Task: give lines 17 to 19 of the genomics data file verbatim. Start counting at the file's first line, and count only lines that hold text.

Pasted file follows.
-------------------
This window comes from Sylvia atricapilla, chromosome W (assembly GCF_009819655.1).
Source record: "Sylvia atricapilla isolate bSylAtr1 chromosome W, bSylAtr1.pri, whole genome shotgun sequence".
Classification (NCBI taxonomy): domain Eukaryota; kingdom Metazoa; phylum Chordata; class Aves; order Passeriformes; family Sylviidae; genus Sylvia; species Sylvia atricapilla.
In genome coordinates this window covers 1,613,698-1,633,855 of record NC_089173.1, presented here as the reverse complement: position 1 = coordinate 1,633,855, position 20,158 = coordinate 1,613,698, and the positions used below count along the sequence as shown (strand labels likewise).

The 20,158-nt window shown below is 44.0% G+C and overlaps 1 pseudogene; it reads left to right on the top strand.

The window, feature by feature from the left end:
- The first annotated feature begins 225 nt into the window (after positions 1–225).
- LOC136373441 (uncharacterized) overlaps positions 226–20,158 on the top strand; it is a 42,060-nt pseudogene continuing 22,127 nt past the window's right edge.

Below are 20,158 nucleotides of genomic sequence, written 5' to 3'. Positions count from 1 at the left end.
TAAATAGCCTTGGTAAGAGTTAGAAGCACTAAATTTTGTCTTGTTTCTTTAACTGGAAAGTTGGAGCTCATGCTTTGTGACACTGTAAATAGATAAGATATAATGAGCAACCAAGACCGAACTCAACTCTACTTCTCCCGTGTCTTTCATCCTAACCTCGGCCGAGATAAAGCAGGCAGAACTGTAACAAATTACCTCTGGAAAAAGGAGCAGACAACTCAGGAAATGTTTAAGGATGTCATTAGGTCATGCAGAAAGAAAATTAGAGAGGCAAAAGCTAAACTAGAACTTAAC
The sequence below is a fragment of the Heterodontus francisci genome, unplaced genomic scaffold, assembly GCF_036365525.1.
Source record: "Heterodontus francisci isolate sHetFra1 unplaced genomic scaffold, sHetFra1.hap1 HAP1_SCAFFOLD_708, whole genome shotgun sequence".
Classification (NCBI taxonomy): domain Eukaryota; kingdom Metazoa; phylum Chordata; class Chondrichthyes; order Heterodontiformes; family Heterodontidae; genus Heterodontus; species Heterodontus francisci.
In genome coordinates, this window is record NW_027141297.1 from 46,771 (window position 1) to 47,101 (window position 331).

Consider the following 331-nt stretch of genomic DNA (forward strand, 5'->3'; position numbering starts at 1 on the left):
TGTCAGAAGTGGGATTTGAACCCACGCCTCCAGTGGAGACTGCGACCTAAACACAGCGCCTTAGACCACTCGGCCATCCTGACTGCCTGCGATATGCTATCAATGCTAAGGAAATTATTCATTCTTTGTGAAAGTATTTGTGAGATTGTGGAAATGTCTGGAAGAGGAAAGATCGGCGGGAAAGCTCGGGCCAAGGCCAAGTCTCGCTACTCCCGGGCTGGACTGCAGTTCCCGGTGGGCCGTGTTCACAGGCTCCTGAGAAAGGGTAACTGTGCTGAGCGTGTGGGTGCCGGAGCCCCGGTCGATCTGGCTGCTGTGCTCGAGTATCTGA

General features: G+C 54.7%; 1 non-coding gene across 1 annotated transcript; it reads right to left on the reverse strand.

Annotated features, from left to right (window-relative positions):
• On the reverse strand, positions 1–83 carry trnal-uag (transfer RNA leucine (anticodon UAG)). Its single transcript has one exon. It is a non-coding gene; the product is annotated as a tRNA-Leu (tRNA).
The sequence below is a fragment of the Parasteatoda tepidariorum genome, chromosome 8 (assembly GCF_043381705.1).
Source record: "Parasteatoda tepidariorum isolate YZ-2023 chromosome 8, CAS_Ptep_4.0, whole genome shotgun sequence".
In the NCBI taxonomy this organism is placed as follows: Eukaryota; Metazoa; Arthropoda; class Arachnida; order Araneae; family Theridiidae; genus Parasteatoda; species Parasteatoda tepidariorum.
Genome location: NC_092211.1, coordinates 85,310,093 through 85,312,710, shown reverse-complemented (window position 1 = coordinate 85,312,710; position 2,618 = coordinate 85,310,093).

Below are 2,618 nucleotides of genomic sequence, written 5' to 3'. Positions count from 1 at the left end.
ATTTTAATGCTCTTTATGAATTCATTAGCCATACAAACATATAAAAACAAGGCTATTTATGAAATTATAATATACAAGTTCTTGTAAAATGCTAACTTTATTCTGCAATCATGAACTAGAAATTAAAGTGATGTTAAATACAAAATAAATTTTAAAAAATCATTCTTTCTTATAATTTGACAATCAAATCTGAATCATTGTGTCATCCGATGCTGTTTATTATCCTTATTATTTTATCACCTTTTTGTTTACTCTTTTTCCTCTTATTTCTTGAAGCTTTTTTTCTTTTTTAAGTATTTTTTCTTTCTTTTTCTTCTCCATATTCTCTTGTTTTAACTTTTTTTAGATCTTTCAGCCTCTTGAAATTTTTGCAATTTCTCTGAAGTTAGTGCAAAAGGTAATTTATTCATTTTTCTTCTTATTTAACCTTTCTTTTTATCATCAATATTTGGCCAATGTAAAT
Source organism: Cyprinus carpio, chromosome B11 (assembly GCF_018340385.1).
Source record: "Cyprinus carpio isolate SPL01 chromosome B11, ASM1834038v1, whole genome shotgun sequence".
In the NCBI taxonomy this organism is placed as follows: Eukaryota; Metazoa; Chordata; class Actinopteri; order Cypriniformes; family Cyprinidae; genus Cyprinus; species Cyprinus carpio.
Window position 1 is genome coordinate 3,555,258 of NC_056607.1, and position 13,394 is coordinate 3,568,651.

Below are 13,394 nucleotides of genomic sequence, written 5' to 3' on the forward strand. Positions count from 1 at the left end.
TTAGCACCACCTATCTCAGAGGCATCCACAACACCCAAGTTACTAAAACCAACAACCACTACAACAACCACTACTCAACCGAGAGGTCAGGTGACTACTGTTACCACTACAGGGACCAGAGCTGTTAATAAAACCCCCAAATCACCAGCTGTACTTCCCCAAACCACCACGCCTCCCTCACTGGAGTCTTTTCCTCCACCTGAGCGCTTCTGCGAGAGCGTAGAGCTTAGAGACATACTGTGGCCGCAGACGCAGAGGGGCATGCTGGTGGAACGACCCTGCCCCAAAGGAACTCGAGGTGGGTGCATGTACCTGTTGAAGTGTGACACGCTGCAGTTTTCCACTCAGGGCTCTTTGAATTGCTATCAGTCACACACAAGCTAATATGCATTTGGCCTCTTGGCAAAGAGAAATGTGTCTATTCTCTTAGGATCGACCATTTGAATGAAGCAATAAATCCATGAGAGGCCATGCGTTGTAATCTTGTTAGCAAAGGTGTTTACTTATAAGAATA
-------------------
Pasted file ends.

General features: G+C 54.7%; 1 non-coding gene across 1 annotated transcript; it reads right to left on the reverse strand.

Annotated features, from left to right (window-relative positions):
• On the reverse strand, positions 1–83 carry trnal-uag (transfer RNA leucine (anticodon UAG)). Its single transcript has one exon. It is a non-coding gene; the product is annotated as a tRNA-Leu (tRNA).